The reference is to the experiences of Livingstone and his party during the Zambesi Expedition. In their narrative of the expedition, Livingstone and his brother Charles (1865:76) indicated that they had secured the goodwill of the local Zambesi populations by distinguishing their objectives (i.e., the expedition’s) from those of the Portuguese: "Dr. Livingstone went ashore; and on his explaining that we were English and had come neither to take slaves nor to fight, but only to open a path by which our countrymen might follow to purchase cotton, or whatever else they might have to sell, except slaves, Tingane [a local chief] became at once quite friendly." The Portuguese, though prevented from outright hostilities by political considerations (as Livingstone here indicates), still resented Livingstone’s presence in their territories because of his possible "territorial ambitions," because of previous criticism he had leveled at the Portuguese administration of Angola and Mozambique in
Missionary Travels and because of an increase in their slave trading activities in the area (Jeal 1973:218-20; see also Newitt 1973). Livingstone and his brother Charles (1965:241) elaborate on the situation thus: "Public instructions […] had been sent from Portugal to all the officials to render us every assistance in their power, but these were understood with considerable reservation. From what we observed it was clear that, with the public orders to the officials to aid us, private instructions had come to thwart us."
But for cannon … great
Livingstone’s assessment of Buganda’s military capabilities is roughly correct. Buganda was at this time the dominant state in the interlacustrine region, but its power was due to the size and skill of its army, rather than to possession of firearms. Although firearms probably reached Buganda in about 1844,
and during the reign of Mutesa "their symbolic importance was immense," the supply of such weapons to the kingdom did not increase significantly until the mid to late 1860s (Reid 2002:219; Kiwanuka 1972:143-45). Those weapons that did reach Buganda, such as muzzle-loaders and flintlocks, were notoriously unreliable. Moreover, until about 1880 only a minority of the army would have been professional or semi-professional soldiers armed with spears and shields or, later, guns; the remainder were peasants armed with clubs or heavy sticks (Roscoe 1911:252-53).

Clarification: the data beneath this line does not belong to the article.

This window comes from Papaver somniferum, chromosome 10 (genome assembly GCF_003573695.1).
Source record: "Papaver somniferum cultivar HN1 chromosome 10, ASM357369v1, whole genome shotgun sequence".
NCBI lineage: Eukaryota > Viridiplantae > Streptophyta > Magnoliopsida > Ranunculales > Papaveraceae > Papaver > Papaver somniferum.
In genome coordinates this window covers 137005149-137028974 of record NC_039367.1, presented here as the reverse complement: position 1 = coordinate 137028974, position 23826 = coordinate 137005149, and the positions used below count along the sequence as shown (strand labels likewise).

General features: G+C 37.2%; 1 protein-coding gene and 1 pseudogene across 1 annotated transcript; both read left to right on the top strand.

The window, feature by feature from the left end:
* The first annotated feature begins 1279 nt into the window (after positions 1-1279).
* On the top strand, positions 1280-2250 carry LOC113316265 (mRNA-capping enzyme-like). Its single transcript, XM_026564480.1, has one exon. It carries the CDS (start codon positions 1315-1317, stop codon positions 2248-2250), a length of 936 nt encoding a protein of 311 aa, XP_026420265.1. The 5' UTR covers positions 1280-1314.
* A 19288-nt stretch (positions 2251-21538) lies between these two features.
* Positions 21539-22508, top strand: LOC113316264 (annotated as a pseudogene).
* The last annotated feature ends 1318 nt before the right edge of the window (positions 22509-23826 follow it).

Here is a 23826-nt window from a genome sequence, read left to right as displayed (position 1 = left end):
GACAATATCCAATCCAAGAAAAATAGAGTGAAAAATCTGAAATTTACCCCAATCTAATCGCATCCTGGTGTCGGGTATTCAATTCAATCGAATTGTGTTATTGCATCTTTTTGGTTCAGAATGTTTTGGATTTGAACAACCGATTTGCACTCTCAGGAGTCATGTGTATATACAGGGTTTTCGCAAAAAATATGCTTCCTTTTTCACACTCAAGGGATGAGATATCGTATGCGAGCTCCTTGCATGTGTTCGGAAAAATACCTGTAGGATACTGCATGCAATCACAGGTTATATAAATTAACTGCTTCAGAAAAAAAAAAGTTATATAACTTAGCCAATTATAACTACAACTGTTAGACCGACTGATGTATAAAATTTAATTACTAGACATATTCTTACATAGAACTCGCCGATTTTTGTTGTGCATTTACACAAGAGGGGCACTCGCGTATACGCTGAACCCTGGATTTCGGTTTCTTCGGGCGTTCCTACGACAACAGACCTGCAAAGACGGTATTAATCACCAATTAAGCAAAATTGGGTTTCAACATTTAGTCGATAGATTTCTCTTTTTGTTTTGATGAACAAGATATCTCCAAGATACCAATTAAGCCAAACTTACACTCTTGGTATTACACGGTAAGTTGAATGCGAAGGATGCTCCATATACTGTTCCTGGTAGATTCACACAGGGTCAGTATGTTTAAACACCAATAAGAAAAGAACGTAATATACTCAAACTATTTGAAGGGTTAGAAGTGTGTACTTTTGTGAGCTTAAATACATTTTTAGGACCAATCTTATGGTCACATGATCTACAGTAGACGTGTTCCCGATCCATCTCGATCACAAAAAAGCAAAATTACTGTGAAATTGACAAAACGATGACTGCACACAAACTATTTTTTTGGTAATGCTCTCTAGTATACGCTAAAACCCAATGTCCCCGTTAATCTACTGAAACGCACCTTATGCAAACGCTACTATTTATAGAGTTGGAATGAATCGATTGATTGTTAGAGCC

At its largest, Baker’s army consisted of a total of 1500 Egyptian and Sudanese soldiers. However, when Baker finally made the push from Gondokoro to Bunyoro in early 1872, he traveled with a force of just over 200 men (Baker 1873-74:53, 57-58).
warriers The figure here refers to the size of Mutesa’s army, which was drawn from levies on regional chiefs. Despite Livingstone’s disclaimer, the number he gives is low compared with the estimates of other contemporaries. With reference to Arab informants, Burton (1860:189) suggested that Mutesa’s army was made up of "‘at least 300,000 men,’" while Stanley ([1874-77] 1961:99), who visited Buganda in 1875 and saw the army firsthand, wrote in his diary that it consisted of "some 150 thousand warriors […], accompanied with something like 50,000 women, and 50,000 slaves and boys." Reid (2002:207) suggests that both estimates have been exaggerated for dramatic effect.
… Africa This text is not in Livingstone's hand, but was
written as an address to Livingstone on the proof copy of the Proceedings
of the Royal Geographical Society upon which Livingstone wrote his
letter (for more on this topic, see Note on the